His childcare costs were listed as 300 per month. I seriously wasnt trying to be goady --- It just to me seems nuts that the average salary can't really keep people afloat and that even an equivalent salary of 34k seems to be not significant. Sigh. How lucky you are that you don't have to live our lives and have to think about these things from a theoretical perpective hey
Message withdrawn at poster's request.
This is the problem. It's sort of a catch-22. Benefits are needed because employers don't pay enough and employers don't pay enough because they know any low salary will be topped up with tax credits. The same with housing benefit. Both benefits are subsidies to the rich - big business like Tesco's, Sainburys and rich landlords.
What it means is that those who don't get any benefits now have to compete with those who do, so it almost cancels out any wage rises or career progression since benefits will equalise low pay. Maybe it was Labour's warped version of equality where equality means equality of outcome rather than equality of opportunity. It has devalued the work ethic whilst making landlords pots of money and Tesco shareholders and CEO richer.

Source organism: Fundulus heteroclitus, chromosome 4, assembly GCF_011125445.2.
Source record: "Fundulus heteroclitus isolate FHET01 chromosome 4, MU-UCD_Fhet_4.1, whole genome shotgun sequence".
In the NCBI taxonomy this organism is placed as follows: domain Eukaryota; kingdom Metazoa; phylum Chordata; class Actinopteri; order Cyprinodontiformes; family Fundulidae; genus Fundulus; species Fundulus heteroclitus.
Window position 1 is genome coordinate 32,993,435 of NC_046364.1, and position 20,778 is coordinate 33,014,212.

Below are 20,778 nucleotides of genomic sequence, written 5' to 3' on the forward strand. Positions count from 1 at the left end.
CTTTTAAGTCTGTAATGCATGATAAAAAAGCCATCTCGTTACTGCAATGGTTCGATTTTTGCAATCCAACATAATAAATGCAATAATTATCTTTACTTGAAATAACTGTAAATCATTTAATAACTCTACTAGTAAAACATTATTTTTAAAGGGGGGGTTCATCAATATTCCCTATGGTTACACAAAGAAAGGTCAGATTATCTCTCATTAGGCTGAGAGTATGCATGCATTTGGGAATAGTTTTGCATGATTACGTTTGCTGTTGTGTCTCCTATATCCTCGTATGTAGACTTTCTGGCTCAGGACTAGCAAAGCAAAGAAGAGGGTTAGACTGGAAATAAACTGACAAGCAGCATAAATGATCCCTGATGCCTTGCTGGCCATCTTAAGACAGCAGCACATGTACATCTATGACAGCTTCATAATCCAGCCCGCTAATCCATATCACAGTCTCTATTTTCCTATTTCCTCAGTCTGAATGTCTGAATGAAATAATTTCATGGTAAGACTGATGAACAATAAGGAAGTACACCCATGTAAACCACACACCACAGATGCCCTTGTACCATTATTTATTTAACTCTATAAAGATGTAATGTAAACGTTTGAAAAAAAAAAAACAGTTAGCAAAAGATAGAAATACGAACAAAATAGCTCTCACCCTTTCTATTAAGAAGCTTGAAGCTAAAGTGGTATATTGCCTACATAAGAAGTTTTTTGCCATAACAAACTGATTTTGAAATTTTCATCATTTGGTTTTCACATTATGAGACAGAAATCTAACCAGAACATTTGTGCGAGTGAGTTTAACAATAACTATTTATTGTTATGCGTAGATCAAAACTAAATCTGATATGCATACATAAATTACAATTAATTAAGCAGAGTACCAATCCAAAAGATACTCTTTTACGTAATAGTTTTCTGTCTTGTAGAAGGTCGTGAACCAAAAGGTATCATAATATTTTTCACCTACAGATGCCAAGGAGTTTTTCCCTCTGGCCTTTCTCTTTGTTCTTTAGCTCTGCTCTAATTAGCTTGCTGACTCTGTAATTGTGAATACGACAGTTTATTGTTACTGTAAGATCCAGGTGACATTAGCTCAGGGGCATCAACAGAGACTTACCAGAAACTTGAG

I get what you mean. Pre children we didn't have any benefits help and when we did need it I was shocked how much child tax credits were etc. so I know from the outside it looks a lot. But from my perspective now ( v similar to the amounts you outlined above) it just about allows us to get by. We live in SE and all of DH salary goes on housing and basic bills ( no debts no holidays no car/tv purchases etc.). The benefits we get allow us to buy food nappies, petrol and occasional pair of shoes etc.
the housing benefit would only be payable in an area with higher housing costs. I doubt someone is the North would get housing benefit on that type off salary. Our rent here is 1160 and is cheap for this area. Not sure people who bought homes a while ago or live in cheaper areas understand rental costs in SE these days.
william, you are always toady when it comes to benefits. It is tiresome.
Welcome to AIBU william, where you can't ask a question without someone getting offended or angry. No welcome needed, OP is a regular on the benefits threads.
His income has to cover all his living expenses. There won't be much (if anything) left over especially as he has debts.
I also would read the OP as simply, "Is the average wage in Britain a fair wage?" and I also would have answered, no, it isn't. This is why I feel that in some very real sense, most benefits should be seen as a subsidy to EMPLOYERS who underpay, rather than to benefits recipients.